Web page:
Speed Reads

Don't Say Slave

NAACP, other rights groups warn tourists to avoid DeSantis' 'openly hostile' Florida

The NAACP issued a travel advisory over the weekend warning Black and gay or trans tourists that "Florida is openly hostile toward African Americans, people of color and LGBTQ+ individuals." Before traveling to the Sunshine State, the civil rights group added, "please understand that the state of Florida devalues and marginalizes the contributions of, and the challenges faced by, African Americans and other communities of color." Tourism is one of Florida's biggest industries.

The NAACP advisory, approved Saturday, joins similar warnings issued last week from the League of United Latin American Citizens (LULAC) and last month by the gay rights group Equality Florida. All three warnings cite laws recently signed by Gov. Ron DeSantis (R). LULAC pointed to new laws it sees as aggressively and illegally anti-immigrant, while Equity Florida criticized Florida's "Don't Say Gay" law and newer bans on gender-affirming care and efforts to remove books from school libraries. Throw in the loosening of gun restriction and the raft of news laws "pose a serious risk to the health and safety of those traveling to the state," the group said.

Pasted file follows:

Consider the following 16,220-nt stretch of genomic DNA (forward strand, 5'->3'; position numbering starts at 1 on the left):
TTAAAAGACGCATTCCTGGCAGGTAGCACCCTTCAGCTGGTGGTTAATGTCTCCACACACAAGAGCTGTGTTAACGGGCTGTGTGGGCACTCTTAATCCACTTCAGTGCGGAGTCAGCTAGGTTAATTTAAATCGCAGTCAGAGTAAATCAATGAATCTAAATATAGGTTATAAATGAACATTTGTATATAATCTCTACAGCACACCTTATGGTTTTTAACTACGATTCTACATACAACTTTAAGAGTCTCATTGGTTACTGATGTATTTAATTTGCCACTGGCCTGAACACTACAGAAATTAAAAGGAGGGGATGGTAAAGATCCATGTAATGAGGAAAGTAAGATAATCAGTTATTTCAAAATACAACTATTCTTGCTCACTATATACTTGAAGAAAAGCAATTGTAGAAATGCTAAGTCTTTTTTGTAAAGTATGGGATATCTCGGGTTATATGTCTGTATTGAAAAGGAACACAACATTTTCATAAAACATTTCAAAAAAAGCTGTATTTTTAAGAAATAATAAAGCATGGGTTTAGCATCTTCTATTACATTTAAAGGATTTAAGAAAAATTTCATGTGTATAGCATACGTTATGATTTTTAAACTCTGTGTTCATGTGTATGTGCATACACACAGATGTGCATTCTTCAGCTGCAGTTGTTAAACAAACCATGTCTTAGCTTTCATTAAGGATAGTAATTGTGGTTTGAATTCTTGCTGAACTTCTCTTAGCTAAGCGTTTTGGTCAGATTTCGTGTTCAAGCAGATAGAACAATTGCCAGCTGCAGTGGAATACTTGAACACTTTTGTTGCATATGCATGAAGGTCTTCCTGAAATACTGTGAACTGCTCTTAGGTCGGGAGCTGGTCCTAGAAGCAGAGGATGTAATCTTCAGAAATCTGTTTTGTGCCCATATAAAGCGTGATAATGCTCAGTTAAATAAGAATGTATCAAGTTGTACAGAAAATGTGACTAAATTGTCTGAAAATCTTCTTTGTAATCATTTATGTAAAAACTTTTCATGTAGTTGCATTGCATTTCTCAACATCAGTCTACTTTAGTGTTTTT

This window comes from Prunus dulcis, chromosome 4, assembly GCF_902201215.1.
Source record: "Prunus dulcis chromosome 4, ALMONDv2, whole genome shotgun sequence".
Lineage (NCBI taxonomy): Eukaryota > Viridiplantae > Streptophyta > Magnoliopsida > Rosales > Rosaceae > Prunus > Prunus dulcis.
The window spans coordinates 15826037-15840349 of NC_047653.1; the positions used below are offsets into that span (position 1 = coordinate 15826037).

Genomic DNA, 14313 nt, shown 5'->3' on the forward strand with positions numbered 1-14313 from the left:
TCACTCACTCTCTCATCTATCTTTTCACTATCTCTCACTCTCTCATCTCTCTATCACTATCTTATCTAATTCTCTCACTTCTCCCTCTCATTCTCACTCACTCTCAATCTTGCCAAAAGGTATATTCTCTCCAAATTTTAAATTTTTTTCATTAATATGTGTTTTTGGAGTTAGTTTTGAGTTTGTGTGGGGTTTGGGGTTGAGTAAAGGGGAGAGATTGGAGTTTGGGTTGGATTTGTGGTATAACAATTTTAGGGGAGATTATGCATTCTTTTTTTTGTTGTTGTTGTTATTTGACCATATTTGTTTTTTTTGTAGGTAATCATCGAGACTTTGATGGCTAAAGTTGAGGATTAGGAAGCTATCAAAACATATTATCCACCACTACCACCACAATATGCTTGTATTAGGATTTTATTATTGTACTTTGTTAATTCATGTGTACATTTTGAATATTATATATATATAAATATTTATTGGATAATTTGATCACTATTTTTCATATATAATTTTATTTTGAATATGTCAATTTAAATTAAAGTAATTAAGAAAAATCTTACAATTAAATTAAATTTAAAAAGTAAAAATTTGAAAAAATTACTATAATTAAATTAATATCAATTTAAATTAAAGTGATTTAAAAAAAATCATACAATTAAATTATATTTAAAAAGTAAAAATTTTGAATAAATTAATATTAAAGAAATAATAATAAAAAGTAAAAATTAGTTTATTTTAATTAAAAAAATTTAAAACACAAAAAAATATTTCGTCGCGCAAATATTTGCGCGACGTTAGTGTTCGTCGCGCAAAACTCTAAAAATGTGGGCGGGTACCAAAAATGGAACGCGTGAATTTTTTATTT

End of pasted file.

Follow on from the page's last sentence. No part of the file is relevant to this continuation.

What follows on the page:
The NAACP pointed to "DeSantis' aggressive attempts to erase Black history and to restrict diversity, equity and inclusion programs in Florida schools," calling them in "direct conflict with the democratic ideals that our union was founded upon." DeSantis in January rejected a high school Advanced Placement course on African American studies, for example, and he signed a statewide ban on public school and private businesses requiring certain racial sensitively training. 

DeSantis spokesman Jeremy Redfern called the travel advisory "a stunt."

Whitewashing U.S. history is nothing new for DeSantis, The Washington Post said Sunday in a review of a book the governor published in 2011 that has recently "disappeared." In the book, "Dreams From Our Founding Fathers: First Principles in the Age of Obama," DeSantis "dismisses slavery as a 'personal flaw' of the Founding Fathers, irrelevant to the really important stuff: context-free, cherry-picked quotes from James Madison and Alexander Hamilton," the Post reports.

The book is no longer available as an e-book and the only used copy the Post could find was selling for $1,950. "Fortunately," the newspaper says, it "purchased a digital copy last summer, in anticipation that it may someday become more relevant," and with DeSantis about to launch a presidential bid, "that time has come." Read more at The Washington Post.